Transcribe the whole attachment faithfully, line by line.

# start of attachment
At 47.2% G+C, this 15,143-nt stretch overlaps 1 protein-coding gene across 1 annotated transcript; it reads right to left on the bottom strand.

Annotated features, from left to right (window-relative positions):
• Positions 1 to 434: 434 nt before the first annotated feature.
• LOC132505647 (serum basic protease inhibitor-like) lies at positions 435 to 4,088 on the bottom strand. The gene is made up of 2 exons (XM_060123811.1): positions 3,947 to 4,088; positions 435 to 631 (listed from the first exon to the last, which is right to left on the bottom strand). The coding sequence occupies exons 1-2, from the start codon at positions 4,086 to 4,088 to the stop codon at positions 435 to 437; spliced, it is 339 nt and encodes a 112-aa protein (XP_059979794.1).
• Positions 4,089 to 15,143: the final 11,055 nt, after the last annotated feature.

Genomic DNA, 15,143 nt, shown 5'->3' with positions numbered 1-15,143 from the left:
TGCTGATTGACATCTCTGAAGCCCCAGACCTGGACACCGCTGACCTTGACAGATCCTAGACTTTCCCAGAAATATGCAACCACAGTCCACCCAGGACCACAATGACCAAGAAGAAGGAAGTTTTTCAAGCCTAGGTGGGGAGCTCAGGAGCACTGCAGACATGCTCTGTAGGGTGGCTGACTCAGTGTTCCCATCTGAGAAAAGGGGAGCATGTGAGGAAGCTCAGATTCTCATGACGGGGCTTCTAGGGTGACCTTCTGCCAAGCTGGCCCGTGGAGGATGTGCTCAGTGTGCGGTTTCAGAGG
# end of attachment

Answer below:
At 47.2% G+C, this 15,143-nt stretch overlaps 1 protein-coding gene across 1 annotated transcript; it reads right to left on the bottom strand.

Annotated features, from left to right (window-relative positions):
• Positions 1 to 434: 434 nt before the first annotated feature.
• LOC132505647 (serum basic protease inhibitor-like) lies at positions 435 to 4,088 on the bottom strand. The gene is made up of 2 exons (XM_060123811.1): positions 3,947 to 4,088; positions 435 to 631 (listed from the first exon to the last, which is right to left on the bottom strand). The coding sequence occupies exons 1-2, from the start codon at positions 4,086 to 4,088 to the stop codon at positions 435 to 437; spliced, it is 339 nt and encodes a 112-aa protein (XP_059979794.1).
• Positions 4,089 to 15,143: the final 11,055 nt, after the last annotated feature.

Genomic DNA, 15,143 nt, shown 5'->3' with positions numbered 1-15,143 from the left:
TGCTGATTGACATCTCTGAAGCCCCAGACCTGGACACCGCTGACCTTGACAGATCCTAGACTTTCCCAGAAATATGCAACCACAGTCCACCCAGGACCACAATGACCAAGAAGAAGGAAGTTTTTCAAGCCTAGGTGGGGAGCTCAGGAGCACTGCAGACATGCTCTGTAGGGTGGCTGACTCAGTGTTCCCATCTGAGAAAAGGGGAGCATGTGAGGAAGCTCAGATTCTCATGACGGGGCTTCTAGGGTGACCTTCTGCCAAGCTGGCCCGTGGAGGATGTGCTCAGTGTGCGGTTTCAGAGG